Twitter trolls targeted women on both sides of the Scottish independence referendum debate broadcast on STV this week, a study by academics at Robert Gordon University (RGU) has found.
Deputy First Minister Nicola Sturgeon and Scottish Conservative leader Ruth Davidson bore the brunt of the abuse in a series of misogynistic and sexist tweets sent by viewers throughout the panel debate, which mainly focused on the politicians’ looks and sexuality.
Kezia Dugdale and Elaine C. Smith seemed to escape the worst of the comments on the social networking site, but were still the target of a number of derisive tweets, the RGU team found.
The comments came from a small minority of Twitter users in a debate which largely prompted a positive online response about its general tenor and the way it was conducted, as well as tweets praising both the number of women and openly gay politicians taking part.
The study uses software developed by Professor Ayse Göker and a team of researchers at the university’s Innovation, Design and Sustainability (IDEAS) research institute which monitors trends on social media to discover breaking news topics and related multimedia resources, while also ensuring that users are able to gauge the reliability of the source.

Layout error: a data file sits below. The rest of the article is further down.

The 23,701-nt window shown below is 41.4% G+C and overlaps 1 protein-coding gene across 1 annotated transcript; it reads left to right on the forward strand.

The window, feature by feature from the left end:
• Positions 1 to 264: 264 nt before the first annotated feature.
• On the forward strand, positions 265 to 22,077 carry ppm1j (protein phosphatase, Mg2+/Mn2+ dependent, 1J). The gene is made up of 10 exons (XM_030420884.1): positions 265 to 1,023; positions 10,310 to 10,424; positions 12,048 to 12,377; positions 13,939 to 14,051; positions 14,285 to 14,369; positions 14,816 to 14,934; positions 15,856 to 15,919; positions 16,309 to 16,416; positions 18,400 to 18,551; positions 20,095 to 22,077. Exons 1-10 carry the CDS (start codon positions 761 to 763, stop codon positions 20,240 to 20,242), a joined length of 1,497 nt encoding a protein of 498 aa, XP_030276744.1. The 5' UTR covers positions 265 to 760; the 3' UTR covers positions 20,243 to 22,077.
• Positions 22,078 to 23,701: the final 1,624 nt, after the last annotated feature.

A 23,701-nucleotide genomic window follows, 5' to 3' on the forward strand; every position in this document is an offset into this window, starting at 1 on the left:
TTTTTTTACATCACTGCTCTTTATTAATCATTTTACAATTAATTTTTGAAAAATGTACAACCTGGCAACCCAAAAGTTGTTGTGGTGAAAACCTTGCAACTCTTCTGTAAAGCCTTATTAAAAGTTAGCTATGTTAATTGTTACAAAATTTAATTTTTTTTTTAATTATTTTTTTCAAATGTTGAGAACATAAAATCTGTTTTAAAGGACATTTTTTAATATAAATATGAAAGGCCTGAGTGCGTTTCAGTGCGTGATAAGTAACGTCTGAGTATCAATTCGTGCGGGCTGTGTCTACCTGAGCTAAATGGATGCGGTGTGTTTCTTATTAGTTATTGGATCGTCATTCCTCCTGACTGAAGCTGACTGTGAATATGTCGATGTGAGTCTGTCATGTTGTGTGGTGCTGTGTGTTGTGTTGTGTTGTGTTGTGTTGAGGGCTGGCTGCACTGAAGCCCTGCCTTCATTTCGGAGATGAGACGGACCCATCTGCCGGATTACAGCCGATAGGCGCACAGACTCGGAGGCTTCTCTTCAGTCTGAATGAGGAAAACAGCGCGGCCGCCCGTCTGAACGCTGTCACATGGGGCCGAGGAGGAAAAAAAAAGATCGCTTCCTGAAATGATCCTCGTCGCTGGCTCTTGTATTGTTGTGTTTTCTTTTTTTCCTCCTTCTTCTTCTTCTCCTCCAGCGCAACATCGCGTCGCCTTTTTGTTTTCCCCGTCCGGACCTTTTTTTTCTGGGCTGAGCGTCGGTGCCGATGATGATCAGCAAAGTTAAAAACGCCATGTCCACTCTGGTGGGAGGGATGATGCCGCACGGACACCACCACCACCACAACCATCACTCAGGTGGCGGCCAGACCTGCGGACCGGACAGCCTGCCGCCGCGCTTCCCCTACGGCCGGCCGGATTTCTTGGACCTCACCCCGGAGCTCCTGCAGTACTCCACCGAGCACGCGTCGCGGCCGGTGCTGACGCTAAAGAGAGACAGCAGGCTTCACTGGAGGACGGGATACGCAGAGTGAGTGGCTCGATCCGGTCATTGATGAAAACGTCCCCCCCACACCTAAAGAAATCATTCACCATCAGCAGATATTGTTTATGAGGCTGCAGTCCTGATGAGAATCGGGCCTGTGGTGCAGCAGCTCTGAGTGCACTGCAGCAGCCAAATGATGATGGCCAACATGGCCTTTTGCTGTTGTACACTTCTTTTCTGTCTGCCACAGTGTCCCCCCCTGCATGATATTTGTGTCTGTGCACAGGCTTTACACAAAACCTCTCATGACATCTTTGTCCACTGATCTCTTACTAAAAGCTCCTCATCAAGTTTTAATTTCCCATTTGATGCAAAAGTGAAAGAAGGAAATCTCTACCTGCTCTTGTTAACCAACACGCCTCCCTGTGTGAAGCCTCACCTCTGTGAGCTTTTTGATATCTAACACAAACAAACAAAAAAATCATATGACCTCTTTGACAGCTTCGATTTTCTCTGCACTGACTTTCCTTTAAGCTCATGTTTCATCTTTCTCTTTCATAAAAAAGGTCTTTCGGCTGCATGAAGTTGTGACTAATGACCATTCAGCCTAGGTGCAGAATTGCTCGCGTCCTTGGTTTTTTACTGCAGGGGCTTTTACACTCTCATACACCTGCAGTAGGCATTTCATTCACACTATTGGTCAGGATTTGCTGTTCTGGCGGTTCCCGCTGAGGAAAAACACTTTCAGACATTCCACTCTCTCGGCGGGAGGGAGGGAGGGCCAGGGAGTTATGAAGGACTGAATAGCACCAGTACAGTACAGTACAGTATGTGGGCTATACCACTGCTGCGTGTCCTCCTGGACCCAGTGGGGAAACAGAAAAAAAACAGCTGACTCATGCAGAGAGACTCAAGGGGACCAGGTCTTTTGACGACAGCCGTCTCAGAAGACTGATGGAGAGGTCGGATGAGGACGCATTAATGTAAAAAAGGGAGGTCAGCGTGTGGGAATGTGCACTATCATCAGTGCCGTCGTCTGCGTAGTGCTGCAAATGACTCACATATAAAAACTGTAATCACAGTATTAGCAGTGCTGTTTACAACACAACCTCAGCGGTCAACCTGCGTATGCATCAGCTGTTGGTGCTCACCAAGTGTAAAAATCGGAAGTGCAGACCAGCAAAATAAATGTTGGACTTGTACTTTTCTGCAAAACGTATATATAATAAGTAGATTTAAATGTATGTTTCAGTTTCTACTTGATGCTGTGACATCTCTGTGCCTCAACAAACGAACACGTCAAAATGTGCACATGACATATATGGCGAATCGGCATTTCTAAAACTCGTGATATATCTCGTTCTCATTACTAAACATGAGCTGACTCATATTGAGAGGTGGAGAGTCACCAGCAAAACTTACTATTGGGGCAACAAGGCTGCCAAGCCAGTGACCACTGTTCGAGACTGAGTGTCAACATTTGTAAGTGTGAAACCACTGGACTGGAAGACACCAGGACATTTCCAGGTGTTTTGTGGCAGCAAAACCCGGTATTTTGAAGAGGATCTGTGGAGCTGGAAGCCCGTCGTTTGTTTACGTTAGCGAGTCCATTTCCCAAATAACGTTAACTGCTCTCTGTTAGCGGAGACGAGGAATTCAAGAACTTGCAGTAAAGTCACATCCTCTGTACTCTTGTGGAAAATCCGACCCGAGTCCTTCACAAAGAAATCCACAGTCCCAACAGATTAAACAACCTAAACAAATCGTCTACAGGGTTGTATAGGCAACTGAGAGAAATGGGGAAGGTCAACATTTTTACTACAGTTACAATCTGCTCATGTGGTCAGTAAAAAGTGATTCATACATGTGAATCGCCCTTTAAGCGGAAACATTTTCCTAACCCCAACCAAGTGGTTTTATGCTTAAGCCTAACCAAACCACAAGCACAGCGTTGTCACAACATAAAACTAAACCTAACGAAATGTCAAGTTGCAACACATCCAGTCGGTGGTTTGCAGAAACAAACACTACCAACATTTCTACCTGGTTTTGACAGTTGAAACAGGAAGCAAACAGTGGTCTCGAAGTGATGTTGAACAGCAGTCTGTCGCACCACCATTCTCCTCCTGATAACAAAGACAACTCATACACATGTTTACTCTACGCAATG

Professor Sarah Pedersen, of RGU’s research institute for Management, Governance and Society (IMaGeS) helped analyse the findings alongside colleagues Dr Simon Burnett and Dr Graeme Baxter.
She said: “There is a wealth of research suggesting that female politicians’ bodies, looks and clothes are more likely to be discussed rather than their policies and that disagreement with them frequently leads to aggressively sexualised threats, which is exactly what we saw played out last night.
“Overall, Ruth Davidson was subject to the most abuse, which was mostly associated with her sexuality. There were also a number of tweets insinuating that Ruth Davidson and Nicola Sturgeon were in a lesbian relationship, although the majority of abuse directed at Nicola Sturgeon related to her looks. Both are accused of looking like men and both were threatened with violent sexual assault.
“These findings chime with the wider debate in the media about attacks on social media on women in the public eye, for example the attacks made last year on MP Stella Creasy, campaigner Caroline Criado-Perez and academic Professor Mary Beard.
“There was much less sexualised abuse directed at Kezia Dugdale and Elaine C Smith, although there was some and, again, a threat of direct violence.”
Professor Pedersen added: “This is in contrast to the language used to criticise the male politicians during the first two debates on Twitter. While there were still criticisms of their clothes, physical characteristics or voices, there was little evidence of the violent and sexual imagery used when talking about the women in last night’s debate.”
Jenny RushCommunications Officer | Design and Technology